Ezra Butler Eddy
|Ezra Butler Eddy|
|Member of the Legislative Assembly of Quebec for Ottawa|
|Preceded by||Levi Ruggles Church|
|Succeeded by||Louis Duhamel|
August 22, 1827|
Near Bristol, Vermont
|Died||February 10, 1906
Although born in the United States, Ezra Butler Eddy who was one of Canada's most progressive manufacturers, became one of its most loyal citizens and few men of his time were more devoted to his Sovereigns institutions and more imbued with the National traditions and aspirations than was he. Descended from the oldest Puritan stock, the blood of Miles Standish flowed in his veins. Lois Eastman, his grandmother, being a Standish and direct descendant of that New England hero. He was born near Bristol, Vermont on August 22, 1827, the son of Samuel Eddy and Clarissa Eastman. His father was of Scottish ancestry. With respect to his religious connections, he was brought up a Baptist.
He was brought up on the farm until he was about ten years of age, and during part of this time he attended the district school. His father then moved from the farm into the village of Bristol, and began hotel-keeping, and young Eddy became his assistant. While here he again had the privilege of attending school for four winters. Not caring for his mode of life, and having a strong inclination for general business, at the age of fifteen, Ezra left home and went to New York city, and here he procured a situation in a mercantile house at three dollars a week, and on this sum had to board himself. He was, however, promoted in three months, and received ten dollars per week, and he was soon entrusted with the banking business of the firm. After a year, not enjoying city life, he returned to Vermont, and commenced business for himself, by purchasing butter, cheese, etc., and taking the same to Boston and New York markets.
He began manufacturing wooden matches by hand in Burlington, Vermont in 1851. In 1854, he brought his business to Hull, Quebec when he was only twenty-four, where he began producing matches using discarded wood from the nearby sawmills. With the help of his first wife, E. B. Eddy produced his matches by hand at his home in Hull. His business grew rapidly, becoming one of the largest match factories in the world. In 1856 he added the manufacture of wooden ware, such as pails, tubs, washboards, clothes-pins, etc., to his business. In 1858 he commenced lumbering in a small way; but all these branches increased in volume from year to year, up to 1868, when the business had reached a magnitude of one million dollars per annum; and at the present time the yearly out-put is upwards of $1,500,000. In 1882 his entire premises were consumed by fire, and this entailed upon him a loss of $250,000, over and above insurance. With characteristic enterprise and courage, in the space of twelve months new premises were erected, and he was able to turn out nearly the same quantity of goods, as during former years. By 1886, he had reorganized and established the E.B. Eddy Company. He set up a factory, acquired timber rights and built his sawmill. At the same time, he expanded into the pulp and paper business.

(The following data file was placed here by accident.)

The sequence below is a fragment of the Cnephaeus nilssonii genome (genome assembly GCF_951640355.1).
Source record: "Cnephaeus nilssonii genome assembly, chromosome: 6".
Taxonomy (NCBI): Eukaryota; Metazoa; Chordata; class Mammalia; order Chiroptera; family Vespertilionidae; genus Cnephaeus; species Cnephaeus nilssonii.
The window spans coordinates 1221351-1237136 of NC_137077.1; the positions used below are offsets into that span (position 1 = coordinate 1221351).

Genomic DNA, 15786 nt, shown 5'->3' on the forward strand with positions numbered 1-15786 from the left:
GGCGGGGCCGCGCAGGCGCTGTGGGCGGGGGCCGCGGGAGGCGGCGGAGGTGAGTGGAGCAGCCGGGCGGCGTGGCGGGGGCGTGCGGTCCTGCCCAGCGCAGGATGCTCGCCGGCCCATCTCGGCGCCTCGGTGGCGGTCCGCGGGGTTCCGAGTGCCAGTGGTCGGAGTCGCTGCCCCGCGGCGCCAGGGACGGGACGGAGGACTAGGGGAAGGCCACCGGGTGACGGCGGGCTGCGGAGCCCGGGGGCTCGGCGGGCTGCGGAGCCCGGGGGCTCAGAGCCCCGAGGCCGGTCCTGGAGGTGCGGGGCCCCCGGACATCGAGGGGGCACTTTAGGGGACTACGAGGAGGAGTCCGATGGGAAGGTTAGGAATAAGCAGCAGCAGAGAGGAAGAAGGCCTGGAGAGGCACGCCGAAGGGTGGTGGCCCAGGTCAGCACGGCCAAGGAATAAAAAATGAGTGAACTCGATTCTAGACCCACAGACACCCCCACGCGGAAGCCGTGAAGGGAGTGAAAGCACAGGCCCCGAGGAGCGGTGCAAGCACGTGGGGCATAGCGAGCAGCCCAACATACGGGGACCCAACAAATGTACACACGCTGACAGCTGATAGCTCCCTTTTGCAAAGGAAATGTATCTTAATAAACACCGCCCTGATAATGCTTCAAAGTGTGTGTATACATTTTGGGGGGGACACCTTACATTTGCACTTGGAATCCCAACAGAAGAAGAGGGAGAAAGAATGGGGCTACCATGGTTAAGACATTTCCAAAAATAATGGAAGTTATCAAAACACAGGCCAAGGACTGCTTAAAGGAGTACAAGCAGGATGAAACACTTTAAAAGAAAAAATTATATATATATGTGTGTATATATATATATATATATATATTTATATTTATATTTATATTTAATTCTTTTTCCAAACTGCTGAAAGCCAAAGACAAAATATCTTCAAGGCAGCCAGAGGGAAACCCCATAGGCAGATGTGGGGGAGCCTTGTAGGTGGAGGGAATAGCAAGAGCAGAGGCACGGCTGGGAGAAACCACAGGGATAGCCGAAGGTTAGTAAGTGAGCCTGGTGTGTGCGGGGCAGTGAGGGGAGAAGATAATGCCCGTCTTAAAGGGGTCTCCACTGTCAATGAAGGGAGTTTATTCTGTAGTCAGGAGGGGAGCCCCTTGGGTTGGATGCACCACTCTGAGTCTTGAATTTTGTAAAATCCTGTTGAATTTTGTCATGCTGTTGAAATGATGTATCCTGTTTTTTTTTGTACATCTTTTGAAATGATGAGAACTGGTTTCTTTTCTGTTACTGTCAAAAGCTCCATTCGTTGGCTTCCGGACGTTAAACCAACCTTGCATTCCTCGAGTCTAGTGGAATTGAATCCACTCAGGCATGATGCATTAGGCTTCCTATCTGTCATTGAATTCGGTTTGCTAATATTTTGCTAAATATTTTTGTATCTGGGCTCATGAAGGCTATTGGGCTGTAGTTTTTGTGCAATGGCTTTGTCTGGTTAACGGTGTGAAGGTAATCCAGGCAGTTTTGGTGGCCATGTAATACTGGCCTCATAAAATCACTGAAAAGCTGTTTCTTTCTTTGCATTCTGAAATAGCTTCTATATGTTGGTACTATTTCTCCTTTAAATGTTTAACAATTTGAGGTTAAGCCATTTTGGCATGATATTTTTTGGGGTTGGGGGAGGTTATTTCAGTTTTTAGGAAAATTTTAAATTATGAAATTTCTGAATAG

For thirteen years, at different times he occupied the position of Mayor of Hull. He represented Ottawa electoral district in the Legislative Assembly of Quebec from 1871 to 1875. He was a member of the municipal council for Hull from 1878 to 1888 and mayor from 1881 to 1885, from 1887 to 1888 and from 1891 to 1892. He tabled the bill creating the City of Hull in 1875. Besides running his factories, he was an administrator of the Canada Central Railway Company.
After the great fire on April 26, 1900, Eddy was able to re-establish operation in less than a year in spite of the fact that he had suffered an estimated loss of 3 million dollars in the fire. In spite of the fires that repeatedly ravaged his factories and his house, Eddy persevered. He was an astute and canny industrialist whose success during this era of industrial capitalist expansion was due, in part, to his involvement in politics.
He was highly esteemed, not only in Hull but throughout Canada. He founded the Eddy Lodge, A. F. & A. M. of the Grand Lodge of Quebec, and was also a Knight Templar. He was married twice, first in Bristol, Vermont, on December 29, 1884, to Zaida Diana Arnold, daughter of Uriah Fields Arnold and John Arnold, of Frankfort-on-the-Main, Germany. She bore him three children, two sons and one daughter. The boys, Rollin and Samuel, died in infancy, but his daughter, Ella Clarissa, survived him. She died in 1893. He wed his second wife, Jennie Grahl Shirreff, in Halifax on June 27, 1894. Upon hs death, she became his principle heir.
He died at Standish Hall, Hull, Quebec, on February 10, 1906 and his body was taken to Bristol, Vermont where he was buried at the Bristol Board Cemetery. Eddy's company was one of the major employers in the region for over a hundred years. The Eddy Match Company is still a major manufacturer of matches.
In 1976 a Plaque was dedicated to Ezra Butler Eddy in Hull, Quebec.
- Canadian Encyclopedia. Historica Foundation, Toronto. 2011< Retrieved 31 Jan 2011>
- A Cyclopedia of Canadian biography
- "Biography". Dictionnaire des parlementaires du Québec de 1792 à nos jours (in French). National Assembly of Quebec.
- Biography at the Dictionary of Canadian Biography Online
- L’Encyclopédie de l’histoire du Québec / The Quebec History Encyclopedia
- Canadian Museum of Civilization